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Truck driver regulations: The 60/70-hour limit

| Aug 26, 2020 | Personal Injury

To keep others safe, truck drivers have very strict regulations that they need to follow in terms of working hours and resting or off-duty hours. This is to keep them from working too long or driving when they are tired, as driver fatigue has been shown to be a major contributor to car accidents.

One such rule is the 60/70 hour limit. Per the Federal Motor Carrier Safety Administration (FMCSA), it means that a driver is not allowed to get behind the wheel if, during the last seven to eight days in a row, they have worked 60-70 hours. These are on-duty hours, not necessarily hours on the road.

What can a driver do if they have worked for this long? They have to take at least 34 consecutive hours off. Once they have done that, they can start another work period of seven to eight days.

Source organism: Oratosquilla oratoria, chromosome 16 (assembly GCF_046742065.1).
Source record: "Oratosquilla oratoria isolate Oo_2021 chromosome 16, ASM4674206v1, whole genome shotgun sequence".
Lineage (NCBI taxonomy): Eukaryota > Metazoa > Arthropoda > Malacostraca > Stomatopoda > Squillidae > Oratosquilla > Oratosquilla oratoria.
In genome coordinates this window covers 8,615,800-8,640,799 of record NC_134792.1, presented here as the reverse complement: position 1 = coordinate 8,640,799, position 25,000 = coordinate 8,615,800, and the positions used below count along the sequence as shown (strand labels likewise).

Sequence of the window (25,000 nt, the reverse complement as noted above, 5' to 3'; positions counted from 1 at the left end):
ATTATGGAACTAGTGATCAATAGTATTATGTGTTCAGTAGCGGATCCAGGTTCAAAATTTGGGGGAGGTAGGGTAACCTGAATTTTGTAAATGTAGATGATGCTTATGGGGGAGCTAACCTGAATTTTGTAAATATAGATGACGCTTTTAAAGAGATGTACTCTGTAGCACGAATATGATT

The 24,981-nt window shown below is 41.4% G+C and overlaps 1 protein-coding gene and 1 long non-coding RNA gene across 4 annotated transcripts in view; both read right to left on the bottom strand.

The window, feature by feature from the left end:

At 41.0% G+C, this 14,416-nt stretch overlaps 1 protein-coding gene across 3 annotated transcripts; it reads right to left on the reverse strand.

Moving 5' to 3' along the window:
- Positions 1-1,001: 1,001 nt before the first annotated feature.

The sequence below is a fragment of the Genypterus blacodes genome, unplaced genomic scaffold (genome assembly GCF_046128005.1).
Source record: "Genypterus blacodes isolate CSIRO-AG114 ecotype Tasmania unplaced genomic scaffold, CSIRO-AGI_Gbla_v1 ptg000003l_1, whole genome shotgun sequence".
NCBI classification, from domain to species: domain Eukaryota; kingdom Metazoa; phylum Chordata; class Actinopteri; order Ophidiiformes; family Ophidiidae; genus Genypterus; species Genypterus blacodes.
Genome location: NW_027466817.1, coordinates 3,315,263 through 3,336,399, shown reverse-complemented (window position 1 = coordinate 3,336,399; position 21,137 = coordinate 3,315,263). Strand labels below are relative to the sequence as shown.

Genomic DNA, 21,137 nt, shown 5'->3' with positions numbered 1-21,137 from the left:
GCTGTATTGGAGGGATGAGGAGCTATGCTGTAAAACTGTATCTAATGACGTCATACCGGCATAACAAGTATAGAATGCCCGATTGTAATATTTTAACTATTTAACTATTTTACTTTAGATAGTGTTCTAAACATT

While this rule does help to limit the amount of time that a driver spends working, you may notice that it still means he or she can be on the road for an extended period of time. The average work week in the United States is just 40 hours over five days. If a driver is allowed to spend eight days working for 70 hours, he or she may still feel fatigued or even exhausted. Plus, the company cannot mandate what the driver does with their 34 hours off, so they may still not get the rest that they need.

Have you been injured in an accident caused by a truck driver? You may be able to seek substantial compensation.